Pauline Vos has written an article called Pearson’s correlation between three variables; using students’ basic knowledge of geometry for an exercise in mathematical statistics. The article was recently published in International Journal of Mathematical Education in Science and Technology. Here is a copy of the article abstract:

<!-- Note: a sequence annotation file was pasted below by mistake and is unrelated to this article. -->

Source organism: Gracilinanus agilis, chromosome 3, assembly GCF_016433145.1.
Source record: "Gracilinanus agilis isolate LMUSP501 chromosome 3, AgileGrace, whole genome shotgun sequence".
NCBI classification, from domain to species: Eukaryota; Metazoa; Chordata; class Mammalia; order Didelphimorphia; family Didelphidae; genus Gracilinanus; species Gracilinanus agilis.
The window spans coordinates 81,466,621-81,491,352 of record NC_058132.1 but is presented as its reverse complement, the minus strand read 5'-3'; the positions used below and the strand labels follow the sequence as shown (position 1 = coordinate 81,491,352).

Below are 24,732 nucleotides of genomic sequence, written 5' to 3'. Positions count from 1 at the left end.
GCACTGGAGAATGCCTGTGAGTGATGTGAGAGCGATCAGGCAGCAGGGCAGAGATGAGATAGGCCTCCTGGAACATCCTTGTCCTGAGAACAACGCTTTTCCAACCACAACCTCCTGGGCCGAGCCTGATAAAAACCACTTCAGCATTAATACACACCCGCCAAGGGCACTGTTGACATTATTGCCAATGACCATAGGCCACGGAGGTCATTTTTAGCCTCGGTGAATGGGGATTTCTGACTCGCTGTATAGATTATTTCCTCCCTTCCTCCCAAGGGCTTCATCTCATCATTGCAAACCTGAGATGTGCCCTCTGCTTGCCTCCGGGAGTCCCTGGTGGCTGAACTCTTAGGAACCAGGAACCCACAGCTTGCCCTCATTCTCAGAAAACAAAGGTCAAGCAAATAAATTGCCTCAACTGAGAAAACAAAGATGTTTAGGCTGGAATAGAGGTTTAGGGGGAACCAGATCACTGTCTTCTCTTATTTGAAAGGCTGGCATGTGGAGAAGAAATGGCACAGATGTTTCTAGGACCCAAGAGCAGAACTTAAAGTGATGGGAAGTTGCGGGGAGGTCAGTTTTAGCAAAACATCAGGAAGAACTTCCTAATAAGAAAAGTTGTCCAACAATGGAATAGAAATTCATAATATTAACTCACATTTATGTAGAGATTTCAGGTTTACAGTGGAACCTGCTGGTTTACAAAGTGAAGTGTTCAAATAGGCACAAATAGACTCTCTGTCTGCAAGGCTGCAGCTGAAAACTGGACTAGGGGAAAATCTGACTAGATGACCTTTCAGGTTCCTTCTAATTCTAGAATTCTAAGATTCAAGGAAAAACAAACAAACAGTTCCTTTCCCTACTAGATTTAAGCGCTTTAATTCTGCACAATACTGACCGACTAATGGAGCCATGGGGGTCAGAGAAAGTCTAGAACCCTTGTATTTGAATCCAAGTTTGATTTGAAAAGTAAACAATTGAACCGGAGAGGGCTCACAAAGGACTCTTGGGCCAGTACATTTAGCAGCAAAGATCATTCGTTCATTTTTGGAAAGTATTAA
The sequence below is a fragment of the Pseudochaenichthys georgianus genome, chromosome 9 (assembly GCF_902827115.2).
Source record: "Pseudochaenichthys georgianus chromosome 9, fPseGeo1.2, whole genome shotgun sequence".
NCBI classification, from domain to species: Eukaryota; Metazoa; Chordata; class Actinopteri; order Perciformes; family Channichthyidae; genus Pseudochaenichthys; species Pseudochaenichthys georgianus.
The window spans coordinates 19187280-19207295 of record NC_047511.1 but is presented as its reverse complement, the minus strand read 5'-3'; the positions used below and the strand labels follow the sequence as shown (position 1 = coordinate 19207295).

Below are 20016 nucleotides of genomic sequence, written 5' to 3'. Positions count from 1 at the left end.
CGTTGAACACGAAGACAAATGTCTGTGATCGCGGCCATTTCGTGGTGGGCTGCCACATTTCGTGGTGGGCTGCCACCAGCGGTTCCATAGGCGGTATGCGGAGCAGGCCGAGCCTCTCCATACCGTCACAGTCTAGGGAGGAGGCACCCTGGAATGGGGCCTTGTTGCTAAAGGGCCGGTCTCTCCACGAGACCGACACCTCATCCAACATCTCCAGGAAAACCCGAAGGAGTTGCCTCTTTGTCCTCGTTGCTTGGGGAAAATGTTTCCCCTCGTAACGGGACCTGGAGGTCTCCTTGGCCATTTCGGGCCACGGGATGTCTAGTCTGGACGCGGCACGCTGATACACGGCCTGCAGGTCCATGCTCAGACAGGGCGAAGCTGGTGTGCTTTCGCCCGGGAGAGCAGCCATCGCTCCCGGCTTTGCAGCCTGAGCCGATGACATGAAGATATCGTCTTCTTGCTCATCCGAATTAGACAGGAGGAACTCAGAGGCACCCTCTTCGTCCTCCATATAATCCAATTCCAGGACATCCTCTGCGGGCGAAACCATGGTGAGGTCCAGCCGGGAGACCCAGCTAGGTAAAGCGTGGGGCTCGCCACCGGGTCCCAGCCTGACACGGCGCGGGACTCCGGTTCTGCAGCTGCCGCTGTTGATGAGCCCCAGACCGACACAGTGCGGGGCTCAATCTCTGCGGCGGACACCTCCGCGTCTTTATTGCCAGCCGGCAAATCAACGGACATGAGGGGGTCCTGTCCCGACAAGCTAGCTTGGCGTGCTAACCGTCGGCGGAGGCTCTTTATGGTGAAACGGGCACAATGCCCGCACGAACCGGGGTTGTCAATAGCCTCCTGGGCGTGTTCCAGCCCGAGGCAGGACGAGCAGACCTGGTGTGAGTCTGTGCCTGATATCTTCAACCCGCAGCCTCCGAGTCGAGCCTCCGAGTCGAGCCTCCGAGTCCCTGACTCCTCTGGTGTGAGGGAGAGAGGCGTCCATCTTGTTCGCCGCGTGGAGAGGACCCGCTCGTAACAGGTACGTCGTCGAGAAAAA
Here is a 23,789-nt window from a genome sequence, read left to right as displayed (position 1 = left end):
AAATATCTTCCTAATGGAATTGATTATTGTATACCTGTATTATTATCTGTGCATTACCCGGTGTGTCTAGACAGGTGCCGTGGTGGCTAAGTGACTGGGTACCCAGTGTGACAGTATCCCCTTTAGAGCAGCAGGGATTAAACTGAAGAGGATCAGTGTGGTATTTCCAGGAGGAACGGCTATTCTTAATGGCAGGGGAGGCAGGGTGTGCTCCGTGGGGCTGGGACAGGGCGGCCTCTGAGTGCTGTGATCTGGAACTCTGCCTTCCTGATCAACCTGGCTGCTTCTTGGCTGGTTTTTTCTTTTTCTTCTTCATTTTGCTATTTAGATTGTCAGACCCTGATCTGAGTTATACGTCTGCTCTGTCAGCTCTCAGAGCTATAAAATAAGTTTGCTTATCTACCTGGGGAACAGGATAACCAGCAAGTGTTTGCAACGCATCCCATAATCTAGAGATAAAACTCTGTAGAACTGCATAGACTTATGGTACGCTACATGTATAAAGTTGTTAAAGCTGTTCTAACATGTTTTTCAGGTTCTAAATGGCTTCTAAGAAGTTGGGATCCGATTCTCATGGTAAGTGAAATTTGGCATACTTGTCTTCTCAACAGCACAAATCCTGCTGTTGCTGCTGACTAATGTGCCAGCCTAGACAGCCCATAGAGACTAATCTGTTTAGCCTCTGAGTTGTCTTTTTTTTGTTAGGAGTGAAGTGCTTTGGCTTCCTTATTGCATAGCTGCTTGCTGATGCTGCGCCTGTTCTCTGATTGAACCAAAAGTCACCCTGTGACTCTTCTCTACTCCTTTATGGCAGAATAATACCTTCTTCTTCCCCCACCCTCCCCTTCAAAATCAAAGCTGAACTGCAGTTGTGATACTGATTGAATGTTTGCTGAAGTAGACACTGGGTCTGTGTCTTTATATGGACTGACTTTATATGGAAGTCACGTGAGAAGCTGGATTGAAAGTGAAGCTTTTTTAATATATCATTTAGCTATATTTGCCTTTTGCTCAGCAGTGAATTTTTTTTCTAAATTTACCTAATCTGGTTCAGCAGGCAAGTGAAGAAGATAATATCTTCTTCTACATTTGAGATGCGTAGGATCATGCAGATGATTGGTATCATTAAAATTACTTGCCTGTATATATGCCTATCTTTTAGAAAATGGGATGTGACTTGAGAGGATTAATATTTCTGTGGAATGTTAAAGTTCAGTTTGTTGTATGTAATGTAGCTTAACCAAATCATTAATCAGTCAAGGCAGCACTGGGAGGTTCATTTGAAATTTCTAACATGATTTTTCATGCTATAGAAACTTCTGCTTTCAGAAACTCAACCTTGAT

When studying correlations, how do the three bivariate correlation coefficients between three variables relate? After transforming Pearson’s correlation coefficient r into a Euclidean distance, undergraduate students can tackle this problem using their secondary school knowledge of geometry (Pythagoras’ theorem and similarity of triangles). Through a geometric interpretation, we start from two correlation coefficients rAB and rBC and then estimate a range for the third correlation rAC. In the case of three records (n = 3), the third correlation rAC can only attain two possible values. Crossing borders between mathematical disciplines, such as statistics and geometry, can assist students in deepening their conceptual knowledge.